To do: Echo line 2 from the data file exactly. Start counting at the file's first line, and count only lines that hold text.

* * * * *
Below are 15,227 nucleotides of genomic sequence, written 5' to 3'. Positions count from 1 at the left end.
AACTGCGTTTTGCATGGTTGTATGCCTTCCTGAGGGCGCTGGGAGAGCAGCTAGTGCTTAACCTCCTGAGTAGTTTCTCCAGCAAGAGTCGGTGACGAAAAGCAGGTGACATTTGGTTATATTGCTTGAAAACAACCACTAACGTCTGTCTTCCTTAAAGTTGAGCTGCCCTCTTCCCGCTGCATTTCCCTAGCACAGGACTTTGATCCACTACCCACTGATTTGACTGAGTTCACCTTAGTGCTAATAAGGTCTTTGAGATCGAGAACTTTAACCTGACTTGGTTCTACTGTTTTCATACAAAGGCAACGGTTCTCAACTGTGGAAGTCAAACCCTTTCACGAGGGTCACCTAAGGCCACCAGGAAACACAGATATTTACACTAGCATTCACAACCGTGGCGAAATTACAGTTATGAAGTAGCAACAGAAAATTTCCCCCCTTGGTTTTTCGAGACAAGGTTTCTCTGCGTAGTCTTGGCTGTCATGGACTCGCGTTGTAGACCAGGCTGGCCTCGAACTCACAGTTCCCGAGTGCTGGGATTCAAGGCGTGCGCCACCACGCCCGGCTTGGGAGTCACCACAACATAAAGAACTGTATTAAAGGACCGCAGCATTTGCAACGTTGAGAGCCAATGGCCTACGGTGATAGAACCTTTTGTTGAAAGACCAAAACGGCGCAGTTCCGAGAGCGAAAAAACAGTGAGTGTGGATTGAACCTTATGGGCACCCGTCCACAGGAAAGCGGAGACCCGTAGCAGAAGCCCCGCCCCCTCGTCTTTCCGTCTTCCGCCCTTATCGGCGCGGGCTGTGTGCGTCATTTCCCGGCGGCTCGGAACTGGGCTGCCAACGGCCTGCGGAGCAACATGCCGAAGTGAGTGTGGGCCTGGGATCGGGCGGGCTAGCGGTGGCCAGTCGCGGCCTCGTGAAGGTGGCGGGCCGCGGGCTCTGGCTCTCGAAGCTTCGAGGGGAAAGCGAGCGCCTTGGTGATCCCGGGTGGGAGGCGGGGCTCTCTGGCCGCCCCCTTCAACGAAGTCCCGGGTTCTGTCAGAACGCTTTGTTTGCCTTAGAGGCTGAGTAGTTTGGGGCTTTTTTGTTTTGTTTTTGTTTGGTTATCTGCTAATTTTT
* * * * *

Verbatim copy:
AACTGCGTTTTGCATGGTTGTATGCCTTCCTGAGGGCGCTGGGAGAGCAGCTAGTGCTTAACCTCCTGAGTAGTTTCTCCAGCAAGAGTCGGTGACGAAAAGCAGGTGACATTTGGTTATATTGCTTGAAAACAACCACTAACGTCTGTCTTCCTTAAAGTTGAGCTGCCCTCTTCCCGCTGCATTTCCCTAGCACAGGACTTTGATCCACTACCCACTGATTTGACTGAGTTCACCTTAGTGCTAATAAGGTCTTTGAGATCGAGAACTTTAACCTGACTTGGTTCTACTGTTTTCATACAAAGGCAACGGTTCTCAACTGTGGAAGTCAAACCCTTTCACGAGGGTCACCTAAGGCCACCAGGAAACACAGATATTTACACTAGCATTCACAACCGTGGCGAAATTACAGTTATGAAGTAGCAACAGAAAATTTCCCCCCTTGGTTTTTCGAGACAAGGTTTCTCTGCGTAGTCTTGGCTGTCATGGACTCGCGTTGTAGACCAGGCTGGCCTCGAACTCACAGTTCCCGAGTGCTGGGATTCAAGGCGTGCGCCACCACGCCCGGCTTGGGAGTCACCACAACATAAAGAACTGTATTAAAGGACCGCAGCATTTGCAACGTTGAGAGCCAATGGCCTACGGTGATAGAACCTTTTGTTGAAAGACCAAAACGGCGCAGTTCCGAGAGCGAAAAAACAGTGAGTGTGGATTGAACCTTATGGGCACCCGTCCACAGGAAAGCGGAGACCCGTAGCAGAAGCCCCGCCCCCTCGTCTTTCCGTCTTCCGCCCTTATCGGCGCGGGCTGTGTGCGTCATTTCCCGGCGGCTCGGAACTGGGCTGCCAACGGCCTGCGGAGCAACATGCCGAAGTGAGTGTGGGCCTGGGATCGGGCGGGCTAGCGGTGGCCAGTCGCGGCCTCGTGAAGGTGGCGGGCCGCGGGCTCTGGCTCTCGAAGCTTCGAGGGGAAAGCGAGCGCCTTGGTGATCCCGGGTGGGAGGCGGGGCTCTCTGGCCGCCCCCTTCAACGAAGTCCCGGGTTCTGTCAGAACGCTTTGTTTGCCTTAGAGGCTGAGTAGTTTGGGGCTTTTTTGTTTTGTTTTTGTTTGGTTATCTGCTAATTTTT